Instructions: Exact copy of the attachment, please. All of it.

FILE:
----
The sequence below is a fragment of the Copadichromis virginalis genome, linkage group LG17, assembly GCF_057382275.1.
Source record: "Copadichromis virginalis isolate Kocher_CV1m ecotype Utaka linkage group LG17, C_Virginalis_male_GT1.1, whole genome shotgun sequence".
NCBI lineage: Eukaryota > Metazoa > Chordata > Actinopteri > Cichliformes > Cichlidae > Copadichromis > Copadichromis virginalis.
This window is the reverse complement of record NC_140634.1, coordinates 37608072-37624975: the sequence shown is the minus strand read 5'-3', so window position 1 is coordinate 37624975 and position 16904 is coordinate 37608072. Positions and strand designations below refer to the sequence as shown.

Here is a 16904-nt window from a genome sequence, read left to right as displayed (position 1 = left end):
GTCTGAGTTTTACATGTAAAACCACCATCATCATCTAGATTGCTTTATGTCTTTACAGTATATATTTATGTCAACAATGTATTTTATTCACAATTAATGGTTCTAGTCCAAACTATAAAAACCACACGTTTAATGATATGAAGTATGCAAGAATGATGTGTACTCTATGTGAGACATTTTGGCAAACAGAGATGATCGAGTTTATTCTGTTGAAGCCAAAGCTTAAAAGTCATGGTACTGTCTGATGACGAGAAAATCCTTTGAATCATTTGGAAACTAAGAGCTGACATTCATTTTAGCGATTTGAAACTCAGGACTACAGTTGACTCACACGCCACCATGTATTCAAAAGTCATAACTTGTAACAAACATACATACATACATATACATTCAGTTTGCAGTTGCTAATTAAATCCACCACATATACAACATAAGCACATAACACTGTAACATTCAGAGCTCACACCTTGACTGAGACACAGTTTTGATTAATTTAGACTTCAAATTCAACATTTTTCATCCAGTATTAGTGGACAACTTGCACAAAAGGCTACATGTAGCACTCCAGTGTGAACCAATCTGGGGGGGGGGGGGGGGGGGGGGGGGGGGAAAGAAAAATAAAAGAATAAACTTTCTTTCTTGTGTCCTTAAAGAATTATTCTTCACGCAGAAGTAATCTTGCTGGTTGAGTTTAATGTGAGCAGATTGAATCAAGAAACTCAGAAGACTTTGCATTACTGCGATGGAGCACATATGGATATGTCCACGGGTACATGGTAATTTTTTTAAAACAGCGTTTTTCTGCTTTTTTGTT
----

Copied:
The sequence below is a fragment of the Copadichromis virginalis genome, linkage group LG17, assembly GCF_057382275.1.
Source record: "Copadichromis virginalis isolate Kocher_CV1m ecotype Utaka linkage group LG17, C_Virginalis_male_GT1.1, whole genome shotgun sequence".
NCBI lineage: Eukaryota > Metazoa > Chordata > Actinopteri > Cichliformes > Cichlidae > Copadichromis > Copadichromis virginalis.
This window is the reverse complement of record NC_140634.1, coordinates 37608072-37624975: the sequence shown is the minus strand read 5'-3', so window position 1 is coordinate 37624975 and position 16904 is coordinate 37608072. Positions and strand designations below refer to the sequence as shown.

Here is a 16904-nt window from a genome sequence, read left to right as displayed (position 1 = left end):
GTCTGAGTTTTACATGTAAAACCACCATCATCATCTAGATTGCTTTATGTCTTTACAGTATATATTTATGTCAACAATGTATTTTATTCACAATTAATGGTTCTAGTCCAAACTATAAAAACCACACGTTTAATGATATGAAGTATGCAAGAATGATGTGTACTCTATGTGAGACATTTTGGCAAACAGAGATGATCGAGTTTATTCTGTTGAAGCCAAAGCTTAAAAGTCATGGTACTGTCTGATGACGAGAAAATCCTTTGAATCATTTGGAAACTAAGAGCTGACATTCATTTTAGCGATTTGAAACTCAGGACTACAGTTGACTCACACGCCACCATGTATTCAAAAGTCATAACTTGTAACAAACATACATACATACATATACATTCAGTTTGCAGTTGCTAATTAAATCCACCACATATACAACATAAGCACATAACACTGTAACATTCAGAGCTCACACCTTGACTGAGACACAGTTTTGATTAATTTAGACTTCAAATTCAACATTTTTCATCCAGTATTAGTGGACAACTTGCACAAAAGGCTACATGTAGCACTCCAGTGTGAACCAATCTGGGGGGGGGGGGGGGGGGGGGGGGGGGGAAAGAAAAATAAAAGAATAAACTTTCTTTCTTGTGTCCTTAAAGAATTATTCTTCACGCAGAAGTAATCTTGCTGGTTGAGTTTAATGTGAGCAGATTGAATCAAGAAACTCAGAAGACTTTGCATTACTGCGATGGAGCACATATGGATATGTCCACGGGTACATGGTAATTTTTTTAAAACAGCGTTTTTCTGCTTTTTTGTT